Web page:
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Full text of "The History Of Western Education"

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outer: that is, between the nature of the growing being and its
environment. A plant or an animal or a child grows by the
twofold process of making the outer inner and the inner outer:
that is, by impressing the form of its own life on some external
material, and by developing its own nature in doing so. Growth,
in other words, is a process of overcoming differences by finding
a connection between things at first opposed. The complement
of the law of Opposites, therefore, is the law of Connection,
which is really a law of Trinity, since it brings together two
contrasted things by means of a reconciling third thing.

Froebel's discussion of educational practice is based on this
idea of development as progress through contrast to an ultimate
harmony. It underlies all the special devices he employs for
the training of the child. In the second Kindergarten Gift,
for example, the child is shown side by side the contrasted forms
of the sphere and the cube—the one-sided and the many-sided,
the curved and the straight, the moving and the stationary:
then the cylinder, which is both one-sided and many-sided,
curved and straight, moving and stationary, is presented to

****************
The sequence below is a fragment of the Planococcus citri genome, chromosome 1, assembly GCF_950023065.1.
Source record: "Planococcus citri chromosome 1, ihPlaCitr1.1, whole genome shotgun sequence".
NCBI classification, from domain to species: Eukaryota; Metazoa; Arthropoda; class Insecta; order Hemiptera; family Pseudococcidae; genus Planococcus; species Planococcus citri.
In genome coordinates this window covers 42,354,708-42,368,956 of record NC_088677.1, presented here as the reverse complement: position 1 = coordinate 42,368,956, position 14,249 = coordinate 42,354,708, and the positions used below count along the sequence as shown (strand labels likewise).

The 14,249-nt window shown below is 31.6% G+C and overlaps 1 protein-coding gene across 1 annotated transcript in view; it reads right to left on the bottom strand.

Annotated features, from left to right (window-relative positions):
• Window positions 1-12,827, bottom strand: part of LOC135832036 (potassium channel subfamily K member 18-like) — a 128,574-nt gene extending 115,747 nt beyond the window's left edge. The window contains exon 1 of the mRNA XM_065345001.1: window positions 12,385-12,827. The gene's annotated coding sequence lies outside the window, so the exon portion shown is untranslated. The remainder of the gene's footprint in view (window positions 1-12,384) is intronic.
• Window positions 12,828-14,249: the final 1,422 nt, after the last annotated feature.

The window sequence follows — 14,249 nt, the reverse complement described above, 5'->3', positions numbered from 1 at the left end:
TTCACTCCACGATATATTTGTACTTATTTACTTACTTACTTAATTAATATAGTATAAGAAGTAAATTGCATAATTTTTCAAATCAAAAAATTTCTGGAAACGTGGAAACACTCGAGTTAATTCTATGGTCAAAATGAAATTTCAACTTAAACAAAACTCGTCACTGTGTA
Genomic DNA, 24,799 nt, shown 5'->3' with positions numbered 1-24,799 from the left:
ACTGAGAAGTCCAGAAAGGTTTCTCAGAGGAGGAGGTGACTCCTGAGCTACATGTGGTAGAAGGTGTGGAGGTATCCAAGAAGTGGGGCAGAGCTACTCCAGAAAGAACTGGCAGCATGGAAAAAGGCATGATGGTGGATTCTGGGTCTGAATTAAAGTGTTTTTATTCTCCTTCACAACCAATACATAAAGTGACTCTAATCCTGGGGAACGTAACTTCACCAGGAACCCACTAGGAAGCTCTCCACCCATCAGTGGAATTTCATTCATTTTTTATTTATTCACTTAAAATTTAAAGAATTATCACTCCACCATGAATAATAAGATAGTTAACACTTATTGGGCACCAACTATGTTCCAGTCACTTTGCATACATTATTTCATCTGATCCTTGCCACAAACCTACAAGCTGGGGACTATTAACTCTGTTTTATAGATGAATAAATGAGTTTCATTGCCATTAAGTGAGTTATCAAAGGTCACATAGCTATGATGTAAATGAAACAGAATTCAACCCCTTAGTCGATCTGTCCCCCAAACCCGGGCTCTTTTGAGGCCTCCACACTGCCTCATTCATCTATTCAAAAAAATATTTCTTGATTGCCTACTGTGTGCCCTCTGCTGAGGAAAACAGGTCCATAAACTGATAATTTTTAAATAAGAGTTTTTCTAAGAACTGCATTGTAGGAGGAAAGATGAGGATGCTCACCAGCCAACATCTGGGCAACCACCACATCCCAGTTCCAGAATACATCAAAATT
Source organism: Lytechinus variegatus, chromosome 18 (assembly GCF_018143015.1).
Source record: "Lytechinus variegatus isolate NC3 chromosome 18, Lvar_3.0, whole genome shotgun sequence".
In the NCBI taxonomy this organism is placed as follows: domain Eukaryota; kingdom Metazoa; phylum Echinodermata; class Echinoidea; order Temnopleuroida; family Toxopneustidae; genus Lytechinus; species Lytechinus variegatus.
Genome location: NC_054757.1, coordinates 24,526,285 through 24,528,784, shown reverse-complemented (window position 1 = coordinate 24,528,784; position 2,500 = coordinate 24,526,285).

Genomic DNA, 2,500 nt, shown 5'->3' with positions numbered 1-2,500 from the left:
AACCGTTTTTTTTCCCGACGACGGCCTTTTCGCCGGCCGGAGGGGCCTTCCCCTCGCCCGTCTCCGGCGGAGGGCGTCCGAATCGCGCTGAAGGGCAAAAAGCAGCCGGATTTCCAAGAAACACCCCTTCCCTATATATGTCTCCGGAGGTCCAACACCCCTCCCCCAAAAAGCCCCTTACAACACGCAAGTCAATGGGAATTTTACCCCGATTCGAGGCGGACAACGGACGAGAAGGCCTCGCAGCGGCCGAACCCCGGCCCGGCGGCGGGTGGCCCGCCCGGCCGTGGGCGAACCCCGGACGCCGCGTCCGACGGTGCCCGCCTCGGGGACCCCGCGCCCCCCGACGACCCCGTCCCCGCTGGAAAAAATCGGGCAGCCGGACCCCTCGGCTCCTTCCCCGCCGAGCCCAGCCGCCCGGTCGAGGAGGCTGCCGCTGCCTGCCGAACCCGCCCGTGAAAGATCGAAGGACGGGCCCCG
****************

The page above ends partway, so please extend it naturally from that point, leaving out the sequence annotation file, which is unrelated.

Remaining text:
connect the two opposites. The principle, however, is applied
not merely to such details, but to the whole process of education.
The educator begins with the contrast of inner and outer, and has
to see that they come ultimately into a unity.

In childhood^ education is mainly a matter of making the inner
outer by letting the child unfold his nature through action on the
external world of men and things. " The first voluntary employ-
ments of the child, if its physical needs are satisfied, are (a)
observation of its surroundings, spontaneous reception of the
external world, and (b] play, which is independent outward ex-
pression of inner action and life/'* First, that is, the child is
brought into contact with the facts of the material and the
spiritual worlds through direct experience spontaneously acquired
(Anschauung); then he reacts on them by trying to shape these
external things into conformity with his own nature. His earliest
action is to grasp objects, play with them, perhaps break them.
This is his crude method of making them personal to himself;
and it never ends in destruction but in attempts at construction
according to the dictates of his immature fancy. It is his way of
making the outer inner. The same creative activity is seen in

* Pedagogics of the Kindergarten, Jarvis* translation, p. 29.